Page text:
With the correlation and regression analysis, the prediction models were mainly established according to the significant linear relationships between DE, ME and the chemical composition of CSM (Table 7). The results in Table 6 clearly showed that CP and EE content were positively correlated with DE and ME, while ash and fiber content had a negative effect. In this study, CP was the most significant factor affecting the DE and ME variation. It was likely because CSM was usually used as a protein source in swine feed with a high protein level and the negative correlation between CP and fiber was also very high as shown in Table 6. As a fraction of dietary fiber, NDF was also significant factor affecting the DE and ME variation. Simple analysis suggests that for every 1% increase in NDF content, the DE content would decrease by 1.21%, slightly higher than that of Noblet and Le Goff (2001). ADF also displayed a significantly negative correlation with DE and ME. The reason for this may be that the insoluble fiber such as NDF and ADF are hardly digested by pigs, and thus, lower the energy content by replacing the digestible nutrients. The amount of CP and EE are negatively affected by the fiber content in this study, which agrees with Noblet and Perez (1993) and Noblet and Le Goff (2001).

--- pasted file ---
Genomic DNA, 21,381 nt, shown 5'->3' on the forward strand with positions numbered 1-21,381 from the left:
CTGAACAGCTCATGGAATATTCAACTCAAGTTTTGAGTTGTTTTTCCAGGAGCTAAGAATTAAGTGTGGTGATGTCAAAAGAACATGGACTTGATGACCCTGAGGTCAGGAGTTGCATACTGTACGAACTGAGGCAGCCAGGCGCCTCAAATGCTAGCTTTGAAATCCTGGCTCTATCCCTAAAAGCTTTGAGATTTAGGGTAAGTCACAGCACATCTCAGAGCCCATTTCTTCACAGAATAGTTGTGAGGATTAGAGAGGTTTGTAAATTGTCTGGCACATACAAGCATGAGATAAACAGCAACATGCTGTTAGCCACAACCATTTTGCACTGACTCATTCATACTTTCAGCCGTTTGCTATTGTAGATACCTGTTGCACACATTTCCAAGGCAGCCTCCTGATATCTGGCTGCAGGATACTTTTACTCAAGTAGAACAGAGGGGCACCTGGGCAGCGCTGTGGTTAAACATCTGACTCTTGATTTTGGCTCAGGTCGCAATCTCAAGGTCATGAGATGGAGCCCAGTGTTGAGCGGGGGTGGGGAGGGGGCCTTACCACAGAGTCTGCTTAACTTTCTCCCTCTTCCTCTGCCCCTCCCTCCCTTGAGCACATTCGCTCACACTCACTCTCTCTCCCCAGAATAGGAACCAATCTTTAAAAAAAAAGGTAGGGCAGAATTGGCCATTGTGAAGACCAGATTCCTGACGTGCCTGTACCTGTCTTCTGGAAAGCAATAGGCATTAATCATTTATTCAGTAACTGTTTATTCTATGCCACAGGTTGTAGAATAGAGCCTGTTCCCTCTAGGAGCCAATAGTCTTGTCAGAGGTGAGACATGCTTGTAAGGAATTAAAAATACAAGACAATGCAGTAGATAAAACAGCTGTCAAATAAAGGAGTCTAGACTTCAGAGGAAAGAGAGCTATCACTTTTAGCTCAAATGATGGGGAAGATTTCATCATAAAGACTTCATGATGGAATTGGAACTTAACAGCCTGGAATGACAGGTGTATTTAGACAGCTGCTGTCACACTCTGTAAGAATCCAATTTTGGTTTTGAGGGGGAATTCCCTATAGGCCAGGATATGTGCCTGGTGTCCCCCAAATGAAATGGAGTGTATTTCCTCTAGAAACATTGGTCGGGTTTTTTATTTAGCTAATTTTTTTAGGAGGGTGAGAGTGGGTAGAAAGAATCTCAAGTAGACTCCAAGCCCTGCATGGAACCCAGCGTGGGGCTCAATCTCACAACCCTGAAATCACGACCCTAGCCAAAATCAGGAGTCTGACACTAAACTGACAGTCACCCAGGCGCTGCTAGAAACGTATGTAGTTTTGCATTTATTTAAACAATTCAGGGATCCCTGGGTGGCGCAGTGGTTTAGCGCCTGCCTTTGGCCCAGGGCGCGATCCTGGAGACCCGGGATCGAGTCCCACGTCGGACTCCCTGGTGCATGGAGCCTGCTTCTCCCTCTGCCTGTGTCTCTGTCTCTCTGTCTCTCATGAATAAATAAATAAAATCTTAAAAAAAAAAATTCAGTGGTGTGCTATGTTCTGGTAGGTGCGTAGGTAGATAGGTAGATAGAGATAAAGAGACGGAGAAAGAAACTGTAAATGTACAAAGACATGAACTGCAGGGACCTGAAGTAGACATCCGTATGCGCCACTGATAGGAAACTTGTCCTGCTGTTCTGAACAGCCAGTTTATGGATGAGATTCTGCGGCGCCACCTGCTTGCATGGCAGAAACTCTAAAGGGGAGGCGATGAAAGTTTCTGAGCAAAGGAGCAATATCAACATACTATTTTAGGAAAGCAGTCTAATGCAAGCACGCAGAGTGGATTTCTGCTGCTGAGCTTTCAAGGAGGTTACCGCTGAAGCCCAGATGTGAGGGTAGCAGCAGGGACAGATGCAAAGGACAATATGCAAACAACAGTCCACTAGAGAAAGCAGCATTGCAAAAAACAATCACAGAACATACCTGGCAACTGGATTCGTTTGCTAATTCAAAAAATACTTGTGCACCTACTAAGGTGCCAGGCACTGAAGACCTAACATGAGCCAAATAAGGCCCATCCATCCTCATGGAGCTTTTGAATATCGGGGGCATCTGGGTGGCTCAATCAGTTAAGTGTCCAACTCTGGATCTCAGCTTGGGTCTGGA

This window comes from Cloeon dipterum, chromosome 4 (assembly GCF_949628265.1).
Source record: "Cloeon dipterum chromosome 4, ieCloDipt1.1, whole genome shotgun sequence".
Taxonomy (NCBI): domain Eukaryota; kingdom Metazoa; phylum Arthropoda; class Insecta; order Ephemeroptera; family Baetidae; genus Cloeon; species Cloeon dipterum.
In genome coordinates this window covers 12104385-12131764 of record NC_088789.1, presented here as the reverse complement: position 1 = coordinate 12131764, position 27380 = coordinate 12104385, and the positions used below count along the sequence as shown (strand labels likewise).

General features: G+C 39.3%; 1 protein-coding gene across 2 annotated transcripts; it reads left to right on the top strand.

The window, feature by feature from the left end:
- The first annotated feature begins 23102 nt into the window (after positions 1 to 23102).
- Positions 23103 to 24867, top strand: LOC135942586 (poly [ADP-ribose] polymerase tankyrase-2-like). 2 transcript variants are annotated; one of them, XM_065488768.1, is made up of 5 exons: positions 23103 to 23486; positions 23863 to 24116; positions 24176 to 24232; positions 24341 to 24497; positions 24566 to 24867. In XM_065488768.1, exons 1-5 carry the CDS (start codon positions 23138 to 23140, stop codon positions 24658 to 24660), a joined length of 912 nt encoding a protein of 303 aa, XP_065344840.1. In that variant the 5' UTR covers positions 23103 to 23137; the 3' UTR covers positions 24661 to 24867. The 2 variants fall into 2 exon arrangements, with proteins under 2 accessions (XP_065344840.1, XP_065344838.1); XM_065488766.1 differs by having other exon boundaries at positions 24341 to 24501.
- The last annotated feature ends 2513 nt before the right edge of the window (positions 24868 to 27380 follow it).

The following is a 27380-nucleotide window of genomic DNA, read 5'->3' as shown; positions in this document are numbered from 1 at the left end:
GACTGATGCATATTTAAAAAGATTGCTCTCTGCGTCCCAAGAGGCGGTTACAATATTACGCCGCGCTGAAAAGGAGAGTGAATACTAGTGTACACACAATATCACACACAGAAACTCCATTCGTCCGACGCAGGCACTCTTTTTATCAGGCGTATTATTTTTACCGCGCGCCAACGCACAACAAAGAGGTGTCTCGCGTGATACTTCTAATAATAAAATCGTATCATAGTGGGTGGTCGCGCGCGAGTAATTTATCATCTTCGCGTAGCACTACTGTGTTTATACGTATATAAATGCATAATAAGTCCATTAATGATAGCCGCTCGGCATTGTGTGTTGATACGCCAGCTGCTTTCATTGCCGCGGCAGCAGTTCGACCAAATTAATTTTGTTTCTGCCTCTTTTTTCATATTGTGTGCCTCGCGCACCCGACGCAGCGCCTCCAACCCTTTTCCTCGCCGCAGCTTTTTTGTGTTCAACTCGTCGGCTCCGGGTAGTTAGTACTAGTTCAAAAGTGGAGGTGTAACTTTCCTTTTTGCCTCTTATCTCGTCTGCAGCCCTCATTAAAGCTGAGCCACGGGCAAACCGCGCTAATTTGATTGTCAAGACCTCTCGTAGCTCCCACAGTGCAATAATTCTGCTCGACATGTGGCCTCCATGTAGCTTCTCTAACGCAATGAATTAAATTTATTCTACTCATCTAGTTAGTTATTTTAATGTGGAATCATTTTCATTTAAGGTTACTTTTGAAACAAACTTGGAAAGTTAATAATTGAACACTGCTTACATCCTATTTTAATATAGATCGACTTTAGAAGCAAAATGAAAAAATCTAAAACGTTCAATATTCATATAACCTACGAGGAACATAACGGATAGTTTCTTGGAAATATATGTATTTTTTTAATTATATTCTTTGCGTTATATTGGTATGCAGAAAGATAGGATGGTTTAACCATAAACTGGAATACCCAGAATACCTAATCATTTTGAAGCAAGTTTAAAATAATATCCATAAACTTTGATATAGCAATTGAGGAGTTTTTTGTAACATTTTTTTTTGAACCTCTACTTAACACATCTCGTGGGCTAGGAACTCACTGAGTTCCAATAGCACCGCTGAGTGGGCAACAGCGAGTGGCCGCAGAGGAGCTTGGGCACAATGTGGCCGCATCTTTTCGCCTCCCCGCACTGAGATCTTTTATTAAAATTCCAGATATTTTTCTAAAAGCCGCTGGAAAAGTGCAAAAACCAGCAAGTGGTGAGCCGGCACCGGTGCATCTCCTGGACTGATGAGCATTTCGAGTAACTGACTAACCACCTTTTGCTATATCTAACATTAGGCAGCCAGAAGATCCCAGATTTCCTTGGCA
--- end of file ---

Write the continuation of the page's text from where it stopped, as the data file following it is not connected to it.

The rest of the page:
The results of the current study demonstrate that it is possible to estimate the DE and ME of CSM samples from their chemical composition. Considering the cost and repeatability of the required chemical analysis, Equations 6 and 18 (Table 7) are chosen as the best two equations with an acceptable accuracy when estimating DE and ME content of CSM. However, in order to improve the accuracy of the prediction models, more representative CSM sources should be used in further study.